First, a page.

He also learned how to use an elevator (counting on his fingers up to two) and began actually peeing in his potty (we had introduced the idea because he was interested but never pushed him into “training”). His imaginative play skyrocketed. Hide and seek among bushes outside the hotel became the funniest thing on earth. We learned that at one of the many Splash Pads (an extravagance coming from drought-stricken Los Angeles), kids would play with you if you had a ball and/or a bucket. So we brought both. He saw people playing basketball and guess what? He loves it. When we needed to run errands and check our mail, he was perfectly happy exploring the mall near our PO Box, eating breakfast at the tables outside the Publix market, watching this new world begin their morning.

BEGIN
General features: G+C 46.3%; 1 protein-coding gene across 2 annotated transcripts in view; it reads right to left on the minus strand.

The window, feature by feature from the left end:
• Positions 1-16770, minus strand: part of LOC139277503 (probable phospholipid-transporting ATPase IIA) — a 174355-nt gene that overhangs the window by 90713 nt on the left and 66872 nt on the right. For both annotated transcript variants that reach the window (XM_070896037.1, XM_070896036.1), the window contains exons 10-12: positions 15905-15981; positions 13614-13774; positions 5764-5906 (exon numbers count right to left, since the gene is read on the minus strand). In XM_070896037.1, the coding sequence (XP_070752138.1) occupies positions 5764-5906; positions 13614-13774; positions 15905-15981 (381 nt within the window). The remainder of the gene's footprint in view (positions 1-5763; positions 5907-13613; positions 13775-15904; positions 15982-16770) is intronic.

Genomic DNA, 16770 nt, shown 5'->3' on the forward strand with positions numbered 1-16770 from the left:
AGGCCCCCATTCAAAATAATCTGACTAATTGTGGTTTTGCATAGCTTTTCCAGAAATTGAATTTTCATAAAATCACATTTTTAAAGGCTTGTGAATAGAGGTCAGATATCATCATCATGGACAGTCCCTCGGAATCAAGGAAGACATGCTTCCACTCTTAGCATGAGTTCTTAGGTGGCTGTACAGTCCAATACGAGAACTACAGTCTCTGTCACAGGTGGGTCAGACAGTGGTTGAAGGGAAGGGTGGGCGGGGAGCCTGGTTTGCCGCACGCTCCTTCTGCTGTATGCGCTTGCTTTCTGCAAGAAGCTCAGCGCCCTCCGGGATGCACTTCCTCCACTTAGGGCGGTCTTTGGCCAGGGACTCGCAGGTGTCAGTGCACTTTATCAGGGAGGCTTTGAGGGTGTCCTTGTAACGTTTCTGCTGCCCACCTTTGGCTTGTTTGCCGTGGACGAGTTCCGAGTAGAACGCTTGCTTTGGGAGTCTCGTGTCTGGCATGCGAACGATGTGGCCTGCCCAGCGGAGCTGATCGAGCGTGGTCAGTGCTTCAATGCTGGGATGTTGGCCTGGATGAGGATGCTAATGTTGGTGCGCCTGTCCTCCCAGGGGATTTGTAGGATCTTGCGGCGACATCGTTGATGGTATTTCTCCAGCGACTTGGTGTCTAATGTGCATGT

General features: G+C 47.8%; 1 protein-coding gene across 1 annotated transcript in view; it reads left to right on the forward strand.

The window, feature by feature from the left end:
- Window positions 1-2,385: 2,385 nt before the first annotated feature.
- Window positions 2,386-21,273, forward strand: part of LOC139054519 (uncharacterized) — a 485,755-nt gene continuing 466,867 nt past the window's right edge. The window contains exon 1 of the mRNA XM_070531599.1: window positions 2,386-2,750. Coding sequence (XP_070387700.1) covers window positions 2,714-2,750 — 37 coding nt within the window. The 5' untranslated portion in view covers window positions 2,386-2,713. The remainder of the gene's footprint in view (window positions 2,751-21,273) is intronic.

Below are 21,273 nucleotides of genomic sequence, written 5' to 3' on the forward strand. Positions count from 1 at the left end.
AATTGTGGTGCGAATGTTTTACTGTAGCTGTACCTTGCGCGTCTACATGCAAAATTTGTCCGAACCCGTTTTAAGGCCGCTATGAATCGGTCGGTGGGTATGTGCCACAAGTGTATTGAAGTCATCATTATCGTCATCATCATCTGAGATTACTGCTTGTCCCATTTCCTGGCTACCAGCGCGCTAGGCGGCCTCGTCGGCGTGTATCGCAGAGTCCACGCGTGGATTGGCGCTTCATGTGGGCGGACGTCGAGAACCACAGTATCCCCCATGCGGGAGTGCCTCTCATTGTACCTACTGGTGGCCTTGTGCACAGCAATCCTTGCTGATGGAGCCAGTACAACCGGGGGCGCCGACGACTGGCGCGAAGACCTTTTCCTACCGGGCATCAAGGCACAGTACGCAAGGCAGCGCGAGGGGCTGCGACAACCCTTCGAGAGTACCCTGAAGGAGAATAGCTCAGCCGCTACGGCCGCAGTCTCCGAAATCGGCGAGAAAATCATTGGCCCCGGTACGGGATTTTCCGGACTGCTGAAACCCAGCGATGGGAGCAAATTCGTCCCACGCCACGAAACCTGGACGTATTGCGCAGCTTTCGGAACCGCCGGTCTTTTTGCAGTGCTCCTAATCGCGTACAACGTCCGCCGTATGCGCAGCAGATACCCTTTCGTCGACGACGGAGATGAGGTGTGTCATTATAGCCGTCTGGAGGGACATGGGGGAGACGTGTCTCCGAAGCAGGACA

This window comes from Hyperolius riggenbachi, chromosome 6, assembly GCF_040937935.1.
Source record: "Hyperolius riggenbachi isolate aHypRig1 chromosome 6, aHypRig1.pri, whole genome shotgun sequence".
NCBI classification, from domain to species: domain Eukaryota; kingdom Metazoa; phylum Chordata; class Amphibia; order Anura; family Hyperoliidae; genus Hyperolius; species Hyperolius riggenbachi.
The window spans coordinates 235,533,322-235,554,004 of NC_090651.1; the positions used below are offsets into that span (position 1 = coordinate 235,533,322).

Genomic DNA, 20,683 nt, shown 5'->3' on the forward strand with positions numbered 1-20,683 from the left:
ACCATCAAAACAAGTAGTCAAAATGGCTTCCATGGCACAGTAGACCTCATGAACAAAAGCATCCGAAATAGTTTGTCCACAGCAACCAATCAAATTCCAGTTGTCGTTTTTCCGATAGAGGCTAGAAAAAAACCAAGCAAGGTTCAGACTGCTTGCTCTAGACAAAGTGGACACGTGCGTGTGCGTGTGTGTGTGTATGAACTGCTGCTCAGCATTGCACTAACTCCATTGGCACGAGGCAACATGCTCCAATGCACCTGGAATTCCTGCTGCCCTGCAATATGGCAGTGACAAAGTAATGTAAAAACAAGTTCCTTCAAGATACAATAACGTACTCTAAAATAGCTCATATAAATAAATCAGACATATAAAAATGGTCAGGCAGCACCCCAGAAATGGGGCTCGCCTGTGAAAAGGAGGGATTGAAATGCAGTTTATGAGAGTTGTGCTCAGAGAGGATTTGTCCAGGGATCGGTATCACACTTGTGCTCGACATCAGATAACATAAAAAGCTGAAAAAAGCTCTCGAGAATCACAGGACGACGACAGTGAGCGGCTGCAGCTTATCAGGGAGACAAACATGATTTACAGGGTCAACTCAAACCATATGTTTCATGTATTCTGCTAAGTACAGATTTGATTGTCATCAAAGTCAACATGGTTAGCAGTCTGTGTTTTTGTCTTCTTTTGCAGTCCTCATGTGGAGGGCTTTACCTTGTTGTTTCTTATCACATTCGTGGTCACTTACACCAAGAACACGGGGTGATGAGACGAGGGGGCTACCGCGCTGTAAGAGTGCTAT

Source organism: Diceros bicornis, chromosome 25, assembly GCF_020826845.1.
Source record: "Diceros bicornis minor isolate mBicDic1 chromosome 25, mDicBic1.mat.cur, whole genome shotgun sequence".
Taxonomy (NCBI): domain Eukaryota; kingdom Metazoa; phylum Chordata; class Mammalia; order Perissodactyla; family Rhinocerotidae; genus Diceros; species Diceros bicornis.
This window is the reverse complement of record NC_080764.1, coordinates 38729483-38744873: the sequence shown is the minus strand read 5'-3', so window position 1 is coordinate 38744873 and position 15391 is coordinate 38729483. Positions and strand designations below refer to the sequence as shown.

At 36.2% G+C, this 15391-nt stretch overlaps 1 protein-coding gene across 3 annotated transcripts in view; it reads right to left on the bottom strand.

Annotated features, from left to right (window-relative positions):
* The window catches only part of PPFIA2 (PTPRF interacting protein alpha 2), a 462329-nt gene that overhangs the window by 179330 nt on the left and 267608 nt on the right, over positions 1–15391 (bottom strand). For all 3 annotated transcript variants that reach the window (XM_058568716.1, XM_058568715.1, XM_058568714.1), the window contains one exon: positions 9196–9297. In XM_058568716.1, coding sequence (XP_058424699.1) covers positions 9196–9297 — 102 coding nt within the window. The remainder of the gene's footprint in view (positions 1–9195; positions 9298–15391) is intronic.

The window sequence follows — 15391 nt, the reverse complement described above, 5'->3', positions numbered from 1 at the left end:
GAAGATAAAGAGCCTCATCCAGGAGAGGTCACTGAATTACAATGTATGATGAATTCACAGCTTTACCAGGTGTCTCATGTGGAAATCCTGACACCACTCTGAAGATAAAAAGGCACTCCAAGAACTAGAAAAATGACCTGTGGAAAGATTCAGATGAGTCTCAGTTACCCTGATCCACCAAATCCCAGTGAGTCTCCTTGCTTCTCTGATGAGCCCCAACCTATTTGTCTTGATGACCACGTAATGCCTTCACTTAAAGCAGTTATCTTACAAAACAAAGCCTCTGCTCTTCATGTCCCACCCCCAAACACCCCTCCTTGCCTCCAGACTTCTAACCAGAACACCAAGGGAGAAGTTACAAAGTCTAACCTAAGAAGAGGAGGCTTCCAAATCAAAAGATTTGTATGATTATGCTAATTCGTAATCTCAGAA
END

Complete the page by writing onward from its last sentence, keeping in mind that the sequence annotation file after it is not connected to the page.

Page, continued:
None of this comes as any surprise to those who know LPD. The part that surprises me, and in ways we can’t even fathom yet, is the emotional maturity he’s gained in these six weeks. He knows when his Dad needs an extra hug. He knows that I’m there most of the time he’s awake and so he’s free to explore within my sight and socialize or take his own quiet time to sit in the grass. He understands that Dad goes to work; so he wakes up, then marches directly to his father (even when that is the shower) so he can spend all the precious time possible with him. He makes sure that his Dad has his wallet and work id and glasses before he leaves the room.